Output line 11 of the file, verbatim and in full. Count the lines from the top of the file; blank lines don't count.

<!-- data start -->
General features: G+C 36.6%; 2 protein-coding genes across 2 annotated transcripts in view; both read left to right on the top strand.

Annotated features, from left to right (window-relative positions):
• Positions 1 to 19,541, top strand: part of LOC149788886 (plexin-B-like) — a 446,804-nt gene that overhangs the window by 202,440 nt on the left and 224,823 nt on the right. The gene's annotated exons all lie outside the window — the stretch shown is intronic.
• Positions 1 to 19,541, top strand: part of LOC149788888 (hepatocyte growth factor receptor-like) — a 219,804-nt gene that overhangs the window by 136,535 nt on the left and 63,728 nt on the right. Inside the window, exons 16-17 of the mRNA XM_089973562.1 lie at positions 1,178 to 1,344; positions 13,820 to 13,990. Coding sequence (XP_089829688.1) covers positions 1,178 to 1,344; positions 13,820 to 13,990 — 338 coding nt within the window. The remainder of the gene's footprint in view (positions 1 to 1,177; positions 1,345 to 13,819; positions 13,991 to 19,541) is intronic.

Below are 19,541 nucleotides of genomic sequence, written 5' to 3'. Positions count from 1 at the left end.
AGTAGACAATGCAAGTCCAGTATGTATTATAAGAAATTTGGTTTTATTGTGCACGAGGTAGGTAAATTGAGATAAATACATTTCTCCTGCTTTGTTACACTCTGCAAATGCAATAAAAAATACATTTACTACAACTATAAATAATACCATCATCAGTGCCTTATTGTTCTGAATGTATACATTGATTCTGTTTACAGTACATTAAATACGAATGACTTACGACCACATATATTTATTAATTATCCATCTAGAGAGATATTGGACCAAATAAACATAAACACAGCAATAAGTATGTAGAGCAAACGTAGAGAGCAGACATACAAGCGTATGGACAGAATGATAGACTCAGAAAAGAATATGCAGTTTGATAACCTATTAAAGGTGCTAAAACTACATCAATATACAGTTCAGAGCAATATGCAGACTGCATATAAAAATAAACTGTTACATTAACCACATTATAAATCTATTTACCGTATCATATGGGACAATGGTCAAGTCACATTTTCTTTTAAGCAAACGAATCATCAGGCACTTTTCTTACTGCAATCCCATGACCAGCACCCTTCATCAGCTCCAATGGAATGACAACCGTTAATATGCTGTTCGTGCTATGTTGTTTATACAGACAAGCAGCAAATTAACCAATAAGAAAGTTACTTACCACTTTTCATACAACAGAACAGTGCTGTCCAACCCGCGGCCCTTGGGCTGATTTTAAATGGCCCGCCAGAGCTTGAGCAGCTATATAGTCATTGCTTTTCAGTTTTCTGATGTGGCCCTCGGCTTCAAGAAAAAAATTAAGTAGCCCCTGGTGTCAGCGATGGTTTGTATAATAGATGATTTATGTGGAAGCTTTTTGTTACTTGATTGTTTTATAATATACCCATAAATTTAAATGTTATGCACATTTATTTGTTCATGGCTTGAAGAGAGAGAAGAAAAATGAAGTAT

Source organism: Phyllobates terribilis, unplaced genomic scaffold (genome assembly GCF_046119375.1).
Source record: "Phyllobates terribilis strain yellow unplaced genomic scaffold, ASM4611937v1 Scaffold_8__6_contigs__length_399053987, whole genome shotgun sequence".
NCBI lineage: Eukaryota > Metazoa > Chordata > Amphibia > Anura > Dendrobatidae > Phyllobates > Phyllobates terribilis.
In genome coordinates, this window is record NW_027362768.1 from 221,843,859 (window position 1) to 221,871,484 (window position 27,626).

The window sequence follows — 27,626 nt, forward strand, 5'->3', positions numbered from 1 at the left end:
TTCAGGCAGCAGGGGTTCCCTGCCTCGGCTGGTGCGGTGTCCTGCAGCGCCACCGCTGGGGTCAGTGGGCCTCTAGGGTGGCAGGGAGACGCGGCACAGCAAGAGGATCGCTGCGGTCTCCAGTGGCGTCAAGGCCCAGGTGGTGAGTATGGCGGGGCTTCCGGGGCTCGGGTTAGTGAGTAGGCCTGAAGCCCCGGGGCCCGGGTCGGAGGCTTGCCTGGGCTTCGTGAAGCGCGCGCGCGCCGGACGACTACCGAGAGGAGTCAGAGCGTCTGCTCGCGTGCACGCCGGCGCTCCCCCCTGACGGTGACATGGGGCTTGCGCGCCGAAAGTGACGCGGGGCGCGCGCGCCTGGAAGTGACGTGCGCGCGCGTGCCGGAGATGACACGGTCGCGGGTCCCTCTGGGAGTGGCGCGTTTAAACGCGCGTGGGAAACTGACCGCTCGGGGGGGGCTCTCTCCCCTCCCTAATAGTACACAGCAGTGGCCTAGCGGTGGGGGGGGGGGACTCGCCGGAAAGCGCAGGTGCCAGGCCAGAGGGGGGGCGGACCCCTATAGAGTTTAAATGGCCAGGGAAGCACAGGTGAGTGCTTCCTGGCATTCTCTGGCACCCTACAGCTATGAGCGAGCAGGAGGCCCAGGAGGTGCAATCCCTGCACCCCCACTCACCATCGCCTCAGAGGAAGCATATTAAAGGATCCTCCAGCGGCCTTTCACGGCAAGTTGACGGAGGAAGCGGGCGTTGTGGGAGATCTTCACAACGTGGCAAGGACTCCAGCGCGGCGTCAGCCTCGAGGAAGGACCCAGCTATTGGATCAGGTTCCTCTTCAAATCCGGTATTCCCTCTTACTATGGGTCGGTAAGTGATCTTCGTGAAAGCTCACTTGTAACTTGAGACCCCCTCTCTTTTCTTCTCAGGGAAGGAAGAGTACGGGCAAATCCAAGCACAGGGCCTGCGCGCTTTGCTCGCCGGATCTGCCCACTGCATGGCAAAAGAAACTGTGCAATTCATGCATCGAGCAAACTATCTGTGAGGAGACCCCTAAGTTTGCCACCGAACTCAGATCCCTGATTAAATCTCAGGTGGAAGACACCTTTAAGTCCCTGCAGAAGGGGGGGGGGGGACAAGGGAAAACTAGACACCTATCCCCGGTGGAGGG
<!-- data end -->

The window sequence follows — 27,626 nt, forward strand, 5'->3', positions numbered from 1 at the left end: